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The Life and Career of Robert G. Krupka, partner Kirkland & Ellis, LLP

published October 18, 2004

( 148 votes, average: 4.5 out of 5)
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Robert G. Krupka is not a gambler, but he is a world authority on slot machine technology and the Atari video games popular in the 1980s. He has a slot machine in his Los Angeles office, and his kids were impressed with his connection to Ms. Pac Man. Such are the perks of patent and copyright law. At Kirkland & Ellis, Krupka says his intellectual property group is referred to as the "fun and games group."

Fun is important to Krupka. He says the secret to his success has been honesty, hard work, and choosing a career that was fun and interesting, not necessarily the easiest or most lucrative. Krupka, who started his career briefly as a tax lawyer, believes people should choose their professional paths by what interests and engages them, not by what they necessarily can or think they should do.

"I looked at the options, I decided what I liked, and I followed that path," he told LawCrossing.

Now Krupka is considered one of the nation's top patent lawyers. He is listed in "The Best Lawyers in America," "World's Leading Patent Law Experts," and "Who's Who in American Law."

And while most of his cases settle, Krupka has never lost a jury trial. The Medtronic case was his biggest jury trial yet - in terms of legal fees, damages awarded, and time spent at trial. The jury deliberated for nearly a month in that complex case, and his client, a surgeon and inventor, spent a whopping $62 million in legal fees between May 2001 and September 2004.

"It is a very unusual case on a number of different levels," Krupka said. "It was a major corporation suing an individual, and the individual [was] fighting back. So therefore it really was a David and Goliath kind of a situation."

While juries may be inherently sympathetic to a lone David fighting a Goliath corporation, Krupka says this case was different because it was a Memphis jury, and Medtronic has a big presence in Memphis. The opposing side played up the local connection when questioning the jury, reminding them that their friends and neighbors worked for Medtronic. But the federal jury, in the end, sided with the Los Angeles-based surgeon, Dr. Gary K. Michelson, and also told Medtronic to pay a 10-percent royalty on spinal-implant products like the Bone Graft System for infringing patents. With royalties, the damages could surpass $1 billion. But Krupka said that if the case doesn't settle, it will likely be several years before his client sees a single dollar.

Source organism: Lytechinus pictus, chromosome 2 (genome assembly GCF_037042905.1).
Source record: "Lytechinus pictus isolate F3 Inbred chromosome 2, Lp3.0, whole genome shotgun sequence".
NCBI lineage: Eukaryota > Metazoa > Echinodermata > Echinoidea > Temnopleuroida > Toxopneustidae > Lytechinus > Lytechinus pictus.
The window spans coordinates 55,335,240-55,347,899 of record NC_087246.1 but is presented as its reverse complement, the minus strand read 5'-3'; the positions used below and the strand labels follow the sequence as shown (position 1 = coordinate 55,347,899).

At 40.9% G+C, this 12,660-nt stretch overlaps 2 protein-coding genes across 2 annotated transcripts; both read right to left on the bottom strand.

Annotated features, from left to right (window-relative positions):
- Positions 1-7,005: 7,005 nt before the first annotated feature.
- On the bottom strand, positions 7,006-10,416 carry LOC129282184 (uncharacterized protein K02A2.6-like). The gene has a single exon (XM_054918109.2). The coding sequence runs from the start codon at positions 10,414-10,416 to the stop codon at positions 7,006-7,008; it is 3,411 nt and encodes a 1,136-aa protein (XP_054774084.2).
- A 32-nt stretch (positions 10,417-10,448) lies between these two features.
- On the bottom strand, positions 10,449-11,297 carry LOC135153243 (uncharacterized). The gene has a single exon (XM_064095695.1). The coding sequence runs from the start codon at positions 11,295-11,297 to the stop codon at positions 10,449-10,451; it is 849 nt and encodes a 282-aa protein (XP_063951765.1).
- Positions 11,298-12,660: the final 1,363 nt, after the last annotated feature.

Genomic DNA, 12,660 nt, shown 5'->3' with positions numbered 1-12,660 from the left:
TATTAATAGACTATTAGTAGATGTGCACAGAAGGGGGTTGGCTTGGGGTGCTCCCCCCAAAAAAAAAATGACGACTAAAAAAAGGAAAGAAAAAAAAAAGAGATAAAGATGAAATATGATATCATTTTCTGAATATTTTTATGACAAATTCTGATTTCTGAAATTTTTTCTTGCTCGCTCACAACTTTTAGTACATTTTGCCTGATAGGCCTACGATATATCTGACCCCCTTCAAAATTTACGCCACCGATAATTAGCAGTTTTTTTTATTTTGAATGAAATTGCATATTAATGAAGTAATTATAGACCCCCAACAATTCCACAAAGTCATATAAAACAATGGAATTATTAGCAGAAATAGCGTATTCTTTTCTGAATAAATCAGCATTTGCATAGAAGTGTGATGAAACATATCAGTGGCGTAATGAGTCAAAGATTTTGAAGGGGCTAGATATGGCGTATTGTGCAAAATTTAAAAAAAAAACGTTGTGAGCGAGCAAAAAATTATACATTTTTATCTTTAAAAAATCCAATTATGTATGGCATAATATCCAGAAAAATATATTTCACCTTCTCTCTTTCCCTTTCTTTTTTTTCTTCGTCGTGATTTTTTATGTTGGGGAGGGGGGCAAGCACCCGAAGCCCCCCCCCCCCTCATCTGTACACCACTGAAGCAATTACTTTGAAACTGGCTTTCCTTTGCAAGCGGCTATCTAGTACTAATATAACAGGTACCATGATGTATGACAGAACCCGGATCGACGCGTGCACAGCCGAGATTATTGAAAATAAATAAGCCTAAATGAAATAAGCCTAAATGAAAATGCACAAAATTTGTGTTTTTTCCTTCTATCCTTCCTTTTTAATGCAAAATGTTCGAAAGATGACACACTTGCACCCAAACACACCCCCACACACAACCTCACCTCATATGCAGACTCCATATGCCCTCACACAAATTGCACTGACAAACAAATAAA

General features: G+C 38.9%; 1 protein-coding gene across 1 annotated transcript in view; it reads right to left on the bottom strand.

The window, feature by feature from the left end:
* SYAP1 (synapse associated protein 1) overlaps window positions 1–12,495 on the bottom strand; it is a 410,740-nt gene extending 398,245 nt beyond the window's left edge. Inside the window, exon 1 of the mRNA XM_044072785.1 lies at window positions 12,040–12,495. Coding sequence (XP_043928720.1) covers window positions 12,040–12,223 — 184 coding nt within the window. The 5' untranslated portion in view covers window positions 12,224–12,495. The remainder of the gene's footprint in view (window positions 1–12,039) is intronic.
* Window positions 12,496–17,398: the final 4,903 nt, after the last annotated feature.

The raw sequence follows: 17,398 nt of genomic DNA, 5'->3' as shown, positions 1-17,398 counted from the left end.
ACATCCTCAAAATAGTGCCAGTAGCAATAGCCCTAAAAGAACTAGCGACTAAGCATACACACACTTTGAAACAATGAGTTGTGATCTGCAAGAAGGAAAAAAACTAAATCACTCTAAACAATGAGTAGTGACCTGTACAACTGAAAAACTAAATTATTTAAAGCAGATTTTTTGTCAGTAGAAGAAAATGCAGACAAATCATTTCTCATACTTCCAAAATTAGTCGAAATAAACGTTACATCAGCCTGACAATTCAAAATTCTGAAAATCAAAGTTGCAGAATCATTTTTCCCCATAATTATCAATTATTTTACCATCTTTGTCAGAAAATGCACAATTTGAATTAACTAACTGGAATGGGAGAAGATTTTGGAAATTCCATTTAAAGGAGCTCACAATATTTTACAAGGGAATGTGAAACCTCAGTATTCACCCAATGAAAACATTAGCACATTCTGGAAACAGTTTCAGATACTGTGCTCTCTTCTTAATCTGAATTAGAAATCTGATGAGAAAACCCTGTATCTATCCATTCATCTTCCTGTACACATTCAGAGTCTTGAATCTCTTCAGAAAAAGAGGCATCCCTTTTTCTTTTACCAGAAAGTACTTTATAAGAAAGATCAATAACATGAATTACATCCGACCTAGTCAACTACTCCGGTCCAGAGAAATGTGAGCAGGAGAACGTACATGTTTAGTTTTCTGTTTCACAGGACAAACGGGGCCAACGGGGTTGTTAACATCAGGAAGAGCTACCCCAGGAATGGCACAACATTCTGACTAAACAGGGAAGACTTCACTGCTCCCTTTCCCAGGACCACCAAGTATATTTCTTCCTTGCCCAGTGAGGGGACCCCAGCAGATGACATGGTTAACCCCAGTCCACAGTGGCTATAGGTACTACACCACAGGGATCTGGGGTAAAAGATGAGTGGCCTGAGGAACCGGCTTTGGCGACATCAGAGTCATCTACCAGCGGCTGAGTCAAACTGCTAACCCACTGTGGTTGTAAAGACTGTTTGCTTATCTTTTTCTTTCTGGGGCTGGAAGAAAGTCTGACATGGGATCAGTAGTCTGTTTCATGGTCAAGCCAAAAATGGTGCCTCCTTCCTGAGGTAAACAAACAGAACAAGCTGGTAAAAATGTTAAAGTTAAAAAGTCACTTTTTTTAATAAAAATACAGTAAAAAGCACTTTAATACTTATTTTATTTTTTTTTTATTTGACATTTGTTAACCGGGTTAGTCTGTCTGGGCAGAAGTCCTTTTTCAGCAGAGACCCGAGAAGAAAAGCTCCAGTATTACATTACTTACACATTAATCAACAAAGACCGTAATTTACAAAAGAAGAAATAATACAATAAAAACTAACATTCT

Krupka, who has an undergraduate degree in physics, says his scientific background has helped him in IP law but a science degree is not necessary to be a successful patent attorney. He initially planned to get his Ph.D. in Physics but found many of his peers struggling to find jobs after the government shifted money from research at the end of the Vietnam War. He took a business law course in his final year of college at the University of Chicago, and his professor encouraged him to apply to law school. He graduated from Georgetown cum laude in 1971.

"The scientific background gave me a certain analytical framework that was helpful," he said. "But I think it would be a little hypocritical of me to say to somebody coming out of law school, 'You're not qualified to handle a case involving cellular telephones because you didn't study physics in the 1960s before cellular telephones even existed."